would you use, how could you estimate your likelihood of being
correct in your conclusion? Write a paragraph about your discussion
(write up your thoughts individually, but be sure to say who
was in your discussion group).
1. You see a pattern of black and white tiles in a 100x100 square grid
in your bathroom. Is the pattern truly random? Devise a test.
2. Do basketball players really experience "streaks", in which they
appear to have a "hot hand": a period of time when the percentage of
shots they make is unusually high? Or is their performance adequately
explained by random luck? Devise a test to distinguish the two.
3. Based on gene sequencing, molecular biologists often attempt to
develop a "phylogenetic tree" that describes the evolutionary
relationships between species. Unfortunately, using different parts
of the genome can sometimes lead to many different trees. Unlike
numbers, you can't just "average" all these trees... or can you? Is
there a good notion of "average" for trees?

HW #2 (due Thu Week 1)

READ 3.13.3
DO Chapter 2 ( 56, 62, 82, 88 ) Chapter 3 ( 10, 12 )
On problem 3.10b, interpret "difference" to mean "absolute
difference". The problems from chapter 3 are to encourage you to do
the reading!

HW #3 (due Fri Week 1)

READ 3.43.6 and READ 4.1
DO Chapter 3 ( 16, 29, 31, 43, 48cde )

no HW due Mon Week 2
except the reading

READ 4.24.4, SKIM 4.5
no written HW. Review the material for Monday's quiz.

HW #4 (due Tue Week 2)

READ 5.15.2
Skim, but do not do, the problems in Section 3.4. Familiarize
yourself with examples where the binomial distribution is useful.
Do Chapter 3 ( 74, 75abd, 80, 84 ) Chapter 4 ( 8, 20 ).

HW #5 (due Wed Week 2)

READ 5.15.2
Do Chapter 4 ( 32, 46, 60, 98, 100 )

HW #6 (due Thu Week 2)

READ 1.11.4 AND 5.35.4
Do Chapter 4 ( 53a ) Chapter 5 (10, 12, 14, 24, 30 )

HW #7 (due Fri Week 2)

READ 5.5, 6.1
DO Chapter 1 ( 44, 68 ) Chapter 5 ( 37, 42 ) and the Minitab Tutorials:
Tutorial
1: Intro to Minitab
Tutorial 2: Sampling Distributions
Note that in Tutorial 1, there is nothing to hand in just
examples to try. You'll need your book to refer to the exercises in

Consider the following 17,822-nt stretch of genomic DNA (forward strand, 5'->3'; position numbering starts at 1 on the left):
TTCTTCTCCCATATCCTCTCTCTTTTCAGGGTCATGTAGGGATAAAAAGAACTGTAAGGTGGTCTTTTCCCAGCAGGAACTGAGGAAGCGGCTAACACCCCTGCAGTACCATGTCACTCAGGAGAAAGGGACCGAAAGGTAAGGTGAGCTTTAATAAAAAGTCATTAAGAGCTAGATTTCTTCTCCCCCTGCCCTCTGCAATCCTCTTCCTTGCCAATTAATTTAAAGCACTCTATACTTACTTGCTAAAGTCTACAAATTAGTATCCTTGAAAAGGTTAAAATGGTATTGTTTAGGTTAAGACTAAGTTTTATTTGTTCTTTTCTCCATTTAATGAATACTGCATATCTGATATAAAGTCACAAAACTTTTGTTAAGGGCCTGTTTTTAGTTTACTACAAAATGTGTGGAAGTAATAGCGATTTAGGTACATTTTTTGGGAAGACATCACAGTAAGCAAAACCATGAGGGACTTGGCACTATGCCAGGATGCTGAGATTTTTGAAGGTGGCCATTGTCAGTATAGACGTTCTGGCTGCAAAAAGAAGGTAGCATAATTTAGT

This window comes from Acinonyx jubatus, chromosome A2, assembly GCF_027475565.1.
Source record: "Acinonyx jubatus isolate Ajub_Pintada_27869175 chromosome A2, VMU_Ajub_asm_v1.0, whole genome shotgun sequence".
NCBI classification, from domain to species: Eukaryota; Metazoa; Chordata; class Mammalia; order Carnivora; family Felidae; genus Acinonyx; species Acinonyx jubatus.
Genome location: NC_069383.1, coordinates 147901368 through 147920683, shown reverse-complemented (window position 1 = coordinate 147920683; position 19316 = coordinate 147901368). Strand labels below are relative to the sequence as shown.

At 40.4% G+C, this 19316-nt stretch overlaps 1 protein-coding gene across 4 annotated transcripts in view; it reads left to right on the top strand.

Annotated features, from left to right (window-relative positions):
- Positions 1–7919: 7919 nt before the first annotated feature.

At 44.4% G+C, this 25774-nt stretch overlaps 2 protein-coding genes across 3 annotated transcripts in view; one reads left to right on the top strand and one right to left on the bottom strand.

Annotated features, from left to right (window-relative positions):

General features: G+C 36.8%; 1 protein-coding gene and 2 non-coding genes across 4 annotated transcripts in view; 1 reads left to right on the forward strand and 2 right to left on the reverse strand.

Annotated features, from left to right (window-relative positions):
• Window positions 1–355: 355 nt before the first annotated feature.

the tutorial. You might also
want to download the data sets for the book
here in
.zip format. Do enough of the suggested exercises in the
tutorial to ensure you understand
how to use Minitab. (Ignore problem 134, and problem 147 has no
dataset in the .zip file.)
To get credit for Tutorial 1,
please record on your HW sheet whether or not you
actually followed the Tutorial.
In Tutorial 2, note there is something to hand in.
Minitab is available in all the PC labs on campus.

HW #8 (due Tue Week 3)

READ 7.17.3
Do Chapter 5 ( 50, 55, 90 ) Chapter 6 ( 10, 19 ) Chapter 7 ( 14, 23 )

HW #9 (due Wed Week 3)

SKIM 7.4 and READ 8.18.5
Do Chapter 7 ( 32 ) Chapter 8 ( 7, 10, 18abc, 32a ).

HW #10 (due Thu Week 3)

READ 9.19.2, SKIM 9.39.5, READ 12.112.5
Do Chapter 8 ( 41, 54 ) Chapter 9 ( 5abc, 28 )
For Minitab help, see these tutorials
(you don't have to do the assignments in them):
Tutorial
3: Hypothesis Testing
Tutorial
4: Linear Regression.

REVIEW AND STUDY FOR THE FINAL QUIZ
It's worth 4 quiz scores.
Notes:
 You may prepare a onepage sheet of
notes, doublesided, for use during this quiz.
Since the point of this is to help you review,
this must be prepared by you (you may not copy someone else's).
 Use calculators, but only fourfunction, square root
operations will be allowed (you can't use the other functions).
 I will provide any tables that you might need.
 The quiz will be a takehome, available
Thursday and due Friday afternoon at 4pm in Math Department Front
Office, Olin 1260..